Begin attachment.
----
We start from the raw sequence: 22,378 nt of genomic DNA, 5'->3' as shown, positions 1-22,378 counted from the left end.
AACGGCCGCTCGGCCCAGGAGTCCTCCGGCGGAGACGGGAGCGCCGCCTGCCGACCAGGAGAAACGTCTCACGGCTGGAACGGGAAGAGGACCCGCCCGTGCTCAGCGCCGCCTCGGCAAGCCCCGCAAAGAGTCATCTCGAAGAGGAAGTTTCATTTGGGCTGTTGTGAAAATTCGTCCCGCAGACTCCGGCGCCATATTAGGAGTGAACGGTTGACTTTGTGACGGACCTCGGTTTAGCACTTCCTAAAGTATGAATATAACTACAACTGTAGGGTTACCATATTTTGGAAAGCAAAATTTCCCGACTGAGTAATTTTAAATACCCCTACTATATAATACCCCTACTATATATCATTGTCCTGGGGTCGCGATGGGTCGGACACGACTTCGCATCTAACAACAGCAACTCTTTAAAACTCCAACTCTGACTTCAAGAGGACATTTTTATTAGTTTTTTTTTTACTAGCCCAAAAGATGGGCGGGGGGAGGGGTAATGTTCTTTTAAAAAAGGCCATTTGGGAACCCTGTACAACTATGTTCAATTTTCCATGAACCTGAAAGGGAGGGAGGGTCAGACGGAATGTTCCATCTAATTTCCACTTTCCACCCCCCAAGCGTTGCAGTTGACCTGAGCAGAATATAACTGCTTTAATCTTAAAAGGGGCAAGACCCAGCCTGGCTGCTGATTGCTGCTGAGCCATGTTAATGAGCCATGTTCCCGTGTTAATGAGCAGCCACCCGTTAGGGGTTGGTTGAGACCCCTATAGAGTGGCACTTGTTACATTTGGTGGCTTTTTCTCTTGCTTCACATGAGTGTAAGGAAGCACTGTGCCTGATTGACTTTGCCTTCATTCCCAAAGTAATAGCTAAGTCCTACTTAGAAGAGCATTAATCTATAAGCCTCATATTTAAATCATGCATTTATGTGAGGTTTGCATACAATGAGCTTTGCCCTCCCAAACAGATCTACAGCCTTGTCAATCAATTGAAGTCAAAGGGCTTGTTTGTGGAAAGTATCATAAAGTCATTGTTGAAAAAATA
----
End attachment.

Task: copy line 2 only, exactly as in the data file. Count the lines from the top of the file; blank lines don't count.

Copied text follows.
AACGGCCGCTCGGCCCAGGAGTCCTCCGGCGGAGACGGGAGCGCCGCCTGCCGACCAGGAGAAACGTCTCACGGCTGGAACGGGAAGAGGACCCGCCCGTGCTCAGCGCCGCCTCGGCAAGCCCCGCAAAGAGTCATCTCGAAGAGGAAGTTTCATTTGGGCTGTTGTGAAAATTCGTCCCGCAGACTCCGGCGCCATATTAGGAGTGAACGGTTGACTTTGTGACGGACCTCGGTTTAGCACTTCCTAAAGTATGAATATAACTACAACTGTAGGGTTACCATATTTTGGAAAGCAAAATTTCCCGACTGAGTAATTTTAAATACCCCTACTATATAATACCCCTACTATATATCATTGTCCTGGGGTCGCGATGGGTCGGACACGACTTCGCATCTAACAACAGCAACTCTTTAAAACTCCAACTCTGACTTCAAGAGGACATTTTTATTAGTTTTTTTTTTACTAGCCCAAAAGATGGGCGGGGGGAGGGGTAATGTTCTTTTAAAAAAGGCCATTTGGGAACCCTGTACAACTATGTTCAATTTTCCATGAACCTGAAAGGGAGGGAGGGTCAGACGGAATGTTCCATCTAATTTCCACTTTCCACCCCCCAAGCGTTGCAGTTGACCTGAGCAGAATATAACTGCTTTAATCTTAAAAGGGGCAAGACCCAGCCTGGCTGCTGATTGCTGCTGAGCCATGTTAATGAGCCATGTTCCCGTGTTAATGAGCAGCCACCCGTTAGGGGTTGGTTGAGACCCCTATAGAGTGGCACTTGTTACATTTGGTGGCTTTTTCTCTTGCTTCACATGAGTGTAAGGAAGCACTGTGCCTGATTGACTTTGCCTTCATTCCCAAAGTAATAGCTAAGTCCTACTTAGAAGAGCATTAATCTATAAGCCTCATATTTAAATCATGCATTTATGTGAGGTTTGCATACAATGAGCTTTGCCCTCCCAAACAGATCTACAGCCTTGTCAATCAATTGAAGTCAAAGGGCTTGTTTGTGGAAAGTATCATAAAGTCATTGTTGAAAAAATA